‘Financial irregularities’ cited as reason for apparent boardroom coup at Hong Kong Airlines

Danny Lee
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‘Financial irregularities’ cited as reason for apparent boardroom coup at Hong Kong Airlines

Hong Kong Airlines was in turmoil on Wednesday after an apparent boardroom coup in which a former director claimed he had taken control due to financial irregularities on the part of shareholder HNA Group.

Zhong Guosong proclaimed himself chairman of Hong Kong’s third largest carrier just a day before supposed chief Hou Wei assured staff in a memo that he was still at the helm of the financially fragile company.

Hou on Wednesday said a “shareholder dispute” was in process but it was nevertheless business as usual. However, two statements on behalf of Zhong from global business advisory firm FTI Consulting rubbished that claim.

It was not clear who was officially in charge but neither side appeared to be backing down, as the carrier fights for its future amid financial instability.

FTI late on Wednesday cited “new majority shareholders” Hong Kong Airlines Consultation Service (HKACS) and Frontier Investment Partners (FIP) as saying Zhong had “immediately assumed legal control”. The faction is one of two linked to indebted Chinese conglomerate HNA who are apparently fighting to take the reins.

“These steps were taken to secure the financial future of Hong Kong Airlines and stop further related party transactions,” HKACS and FIP said in the statement.

Zhong was cited as saying Hong Kong Airlines had launched an investigation into the financial handling of the HNA Group parties.

He was also quoted as saying "HNA Group representatives have since regrettably sought to obstruct this investigation through a number of desperate measures" and through improper means.

HNA did not respond to comments by press time.

FTI asked that its statement be attributed to the airline itself, but the in-house public relations team said the consulting firm did not speak for the carrier.

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An earlier FTI statement said Zhong had received the backing of two majority shareholders at an extraordinary general meeting on Tuesday. It was not known who attended the meeting or who voted for what.

A source familiar with the matter said that within the past 24 hours, FIP had been sold, implying that control of its share in the airline was no longer in the hands of Zhong.

The in-house PR team were on Wednesday not aware of the latest developments, and on the company website the management team was unchanged. Hou’s memo to staff still referred to him as chairman.

“I will continue to work hand in hand with our leadership team to take concrete action to secure Hong Kong Airlines’ future. We will also keep you updated on the company’s current situation accordingly,” Hou wrote.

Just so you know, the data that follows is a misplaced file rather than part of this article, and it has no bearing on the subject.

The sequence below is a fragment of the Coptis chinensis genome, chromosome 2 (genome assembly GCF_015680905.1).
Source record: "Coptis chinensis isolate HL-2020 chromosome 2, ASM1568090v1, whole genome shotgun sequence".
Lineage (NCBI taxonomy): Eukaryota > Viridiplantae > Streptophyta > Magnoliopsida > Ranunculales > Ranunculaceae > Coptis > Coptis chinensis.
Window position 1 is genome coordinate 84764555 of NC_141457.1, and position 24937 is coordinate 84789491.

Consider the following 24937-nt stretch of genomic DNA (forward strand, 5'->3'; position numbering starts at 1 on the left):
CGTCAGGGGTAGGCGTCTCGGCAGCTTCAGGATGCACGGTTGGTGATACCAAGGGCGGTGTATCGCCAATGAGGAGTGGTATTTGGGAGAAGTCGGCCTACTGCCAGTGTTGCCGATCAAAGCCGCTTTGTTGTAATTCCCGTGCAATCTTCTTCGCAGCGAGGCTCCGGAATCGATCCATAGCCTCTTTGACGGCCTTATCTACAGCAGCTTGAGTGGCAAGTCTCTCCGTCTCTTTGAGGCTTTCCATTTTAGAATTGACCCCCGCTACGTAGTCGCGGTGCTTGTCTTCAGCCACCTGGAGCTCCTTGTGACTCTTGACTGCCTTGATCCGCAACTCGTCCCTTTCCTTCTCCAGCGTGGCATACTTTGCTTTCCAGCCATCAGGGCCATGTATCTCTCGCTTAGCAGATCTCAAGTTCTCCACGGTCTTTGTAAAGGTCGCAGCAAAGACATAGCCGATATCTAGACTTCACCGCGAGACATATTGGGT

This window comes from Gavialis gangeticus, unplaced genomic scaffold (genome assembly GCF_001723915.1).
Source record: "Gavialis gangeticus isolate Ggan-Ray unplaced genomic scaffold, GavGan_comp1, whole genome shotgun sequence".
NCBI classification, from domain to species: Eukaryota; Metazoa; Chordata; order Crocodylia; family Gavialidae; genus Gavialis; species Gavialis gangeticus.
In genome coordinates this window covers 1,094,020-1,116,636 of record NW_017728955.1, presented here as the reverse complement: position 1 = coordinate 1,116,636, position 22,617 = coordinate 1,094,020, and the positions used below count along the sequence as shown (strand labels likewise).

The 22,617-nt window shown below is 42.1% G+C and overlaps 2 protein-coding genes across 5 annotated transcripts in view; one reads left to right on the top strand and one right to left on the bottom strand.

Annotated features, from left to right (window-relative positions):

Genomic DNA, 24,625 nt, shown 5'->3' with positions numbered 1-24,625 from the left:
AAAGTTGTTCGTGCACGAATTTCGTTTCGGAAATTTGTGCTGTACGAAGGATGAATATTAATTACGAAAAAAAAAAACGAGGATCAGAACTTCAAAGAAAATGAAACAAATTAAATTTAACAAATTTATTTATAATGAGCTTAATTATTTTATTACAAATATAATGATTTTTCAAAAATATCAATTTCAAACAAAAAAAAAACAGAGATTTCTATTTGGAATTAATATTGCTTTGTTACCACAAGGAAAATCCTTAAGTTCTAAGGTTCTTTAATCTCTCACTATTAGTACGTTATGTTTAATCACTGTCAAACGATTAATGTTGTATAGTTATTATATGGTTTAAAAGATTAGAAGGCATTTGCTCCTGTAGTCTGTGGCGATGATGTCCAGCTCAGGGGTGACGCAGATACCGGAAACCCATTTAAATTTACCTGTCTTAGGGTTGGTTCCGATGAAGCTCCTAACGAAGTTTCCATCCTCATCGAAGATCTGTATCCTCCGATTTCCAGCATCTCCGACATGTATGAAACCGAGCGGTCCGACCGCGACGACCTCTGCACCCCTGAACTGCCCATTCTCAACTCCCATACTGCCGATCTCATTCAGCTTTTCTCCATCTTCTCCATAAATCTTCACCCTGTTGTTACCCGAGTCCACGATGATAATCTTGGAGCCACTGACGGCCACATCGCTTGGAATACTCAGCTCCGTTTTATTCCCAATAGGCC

The Hong Kong government’s Transport and Housing Bureau and the city’s airline licensing body said they had sought clarification on the reported changes. The authorities said they had only received “a simple notification” that boardroom changes were under way.

The confusion follows an extraordinary couple of days for the airline as the loss-making company tries to turn the business around and raise billions to stay afloat.

Troubled Hong Kong Airlines gets lifeline again from authorities

The licensing body has ordered the company to produce a fifth financial plan after querying four other restructuring schemes since December.

The firm reported losses last year of HK$3 billion (US$382 million), and the management recently appealed to shareholders to come up with HK$2 billion to help it retain its flying permit.

Zhong holds 27 per cent of the airline, and FIP, a Chinese private equity firm, controls 34 per cent. HNA has a 29 per cent stake. The partners are represented by HKACS, which is directed by Zhong and FIP executives.

More than a dozen representatives of Zhong were seen outside the company’s headquarters dressed in black suits on Tuesday after having entered the offices to enforce the message about the leadership change.

Zhong last month opposed the sale of sister airline HK Express, in which he has a 48.6 per cent stake, to hometown rival Cathay Pacific Airways for HK$4.97 billion.

Tuesday’s press release by HKACS and FIP said: “A resolution was passed at an extraordinary general meeting on April 16 to appoint new directors of Hong Kong Airlines, including Mr Zhong Guosong as chairman who, working with the existing senior management team, shall take control of the immediate management and operation of the company.”

The changes had been “taken with the full backing of majority shareholders”, it said.

“This revitalised team will work on a plan to secure the financial future of the company,” HKACS said in a separate statement.

No job cuts involved, Hong Kong Airlines insists as more than 100 staff exit

Hong Kong Airlines on Wednesday declined to comment on corporate matters when contacted by the Post. It said it was business as usual.

In a joint statement, the Transport and Housing Bureau, the Civil Aviation Department and the Air Transport Licensing Authority said: “The airline concerned [Hong Kong Airlines] has been requested to ensure that aviation safety and operations would not be affected by its internal shareholders’ dispute.”

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